Considerations

Whilst there is no fixed recommendation of interim analysis timing within the literature, there is a general consensus that later is better. Liu and Lim advise against an early interim analysis, as the treatment effect is unstable early on in the trial [32]. This lowers the ability to rescue an underpowered trial and thus retracts any benefit from using a promising zone design. Both Levin et al. [33] and Gaffney and Ware [34] agree that the later the interim analysis, or closer to the minimal sample size, the more efficient the design becomes. However, there are also logistical considerations, as deciding close to the minimal sample size may delay the continued recruitment whilst any adaptations are being implemented [35].

Additionally, the length of time between randomisation and primary outcome data becoming available for patients should be considered, as this will impact the amount of data available at the interim analysis. Jennison and Turnbull highlight the benefit that promising zone designs have over GSDs when the time to outcome is long [31]. However, Hampson and Jennison have since developed methodology for GSDs to better deal with these pipeline patients [36]. Furthermore, accrual periods play a role on the utility of promising zone designs. If it is expected that a large number of patients, or indeed all, are to be recruited whilst the interim analysis takes place, then the impact of any decision will be minimal. Whilst a sample size increase may take place after recruitment had initially finished, logistical restrictions such as treatment supply may need to be overcome which may delay continued recruitment.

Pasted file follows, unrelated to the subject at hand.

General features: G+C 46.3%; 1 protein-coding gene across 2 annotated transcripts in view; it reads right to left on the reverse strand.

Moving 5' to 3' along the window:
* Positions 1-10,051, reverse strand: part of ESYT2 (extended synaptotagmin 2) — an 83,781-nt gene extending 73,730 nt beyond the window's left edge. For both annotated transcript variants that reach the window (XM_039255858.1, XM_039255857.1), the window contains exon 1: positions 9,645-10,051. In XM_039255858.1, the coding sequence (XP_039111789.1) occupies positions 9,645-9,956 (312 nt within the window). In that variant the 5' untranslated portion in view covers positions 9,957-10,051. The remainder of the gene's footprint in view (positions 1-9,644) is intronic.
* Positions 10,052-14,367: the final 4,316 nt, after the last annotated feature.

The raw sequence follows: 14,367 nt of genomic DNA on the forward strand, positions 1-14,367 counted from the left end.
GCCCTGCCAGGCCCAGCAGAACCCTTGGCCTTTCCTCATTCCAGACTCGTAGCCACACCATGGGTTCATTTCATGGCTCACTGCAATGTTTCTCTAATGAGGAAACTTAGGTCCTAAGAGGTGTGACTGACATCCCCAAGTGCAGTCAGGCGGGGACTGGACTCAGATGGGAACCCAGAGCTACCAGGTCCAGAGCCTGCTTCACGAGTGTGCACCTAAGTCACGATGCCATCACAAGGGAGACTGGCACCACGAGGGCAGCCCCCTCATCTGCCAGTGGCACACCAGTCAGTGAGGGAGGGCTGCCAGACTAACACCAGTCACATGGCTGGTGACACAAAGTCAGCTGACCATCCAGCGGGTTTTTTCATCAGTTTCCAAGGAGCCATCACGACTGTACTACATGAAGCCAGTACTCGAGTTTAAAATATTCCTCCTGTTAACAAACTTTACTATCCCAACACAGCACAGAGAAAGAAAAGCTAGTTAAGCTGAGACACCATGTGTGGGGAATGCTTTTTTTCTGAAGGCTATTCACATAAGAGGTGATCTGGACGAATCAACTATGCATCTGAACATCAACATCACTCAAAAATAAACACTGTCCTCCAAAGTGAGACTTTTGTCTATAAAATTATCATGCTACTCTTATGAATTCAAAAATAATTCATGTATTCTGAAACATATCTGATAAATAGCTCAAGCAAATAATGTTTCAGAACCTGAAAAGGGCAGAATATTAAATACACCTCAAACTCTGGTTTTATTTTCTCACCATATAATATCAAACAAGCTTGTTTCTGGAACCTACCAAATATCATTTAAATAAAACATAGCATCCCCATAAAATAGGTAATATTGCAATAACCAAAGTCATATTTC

The extension of the promising zone range in Mehta and Pocock’s work [5], compared to that of Chen et al. [6], leading to a larger range where sample size should be increased. Due to the decreasing nature of the function used to determine second-stage sample size, a larger increase in sample size may be required. When doubling or tripling the sample size, Chen et al. have said that this extension can be useful [37]. However, there may be many instances where even doubling of the sample size would be infeasible. An appealing solution is the incorporation of a maximum sample size cap, nmax, in which the sample size increase cannot exceed.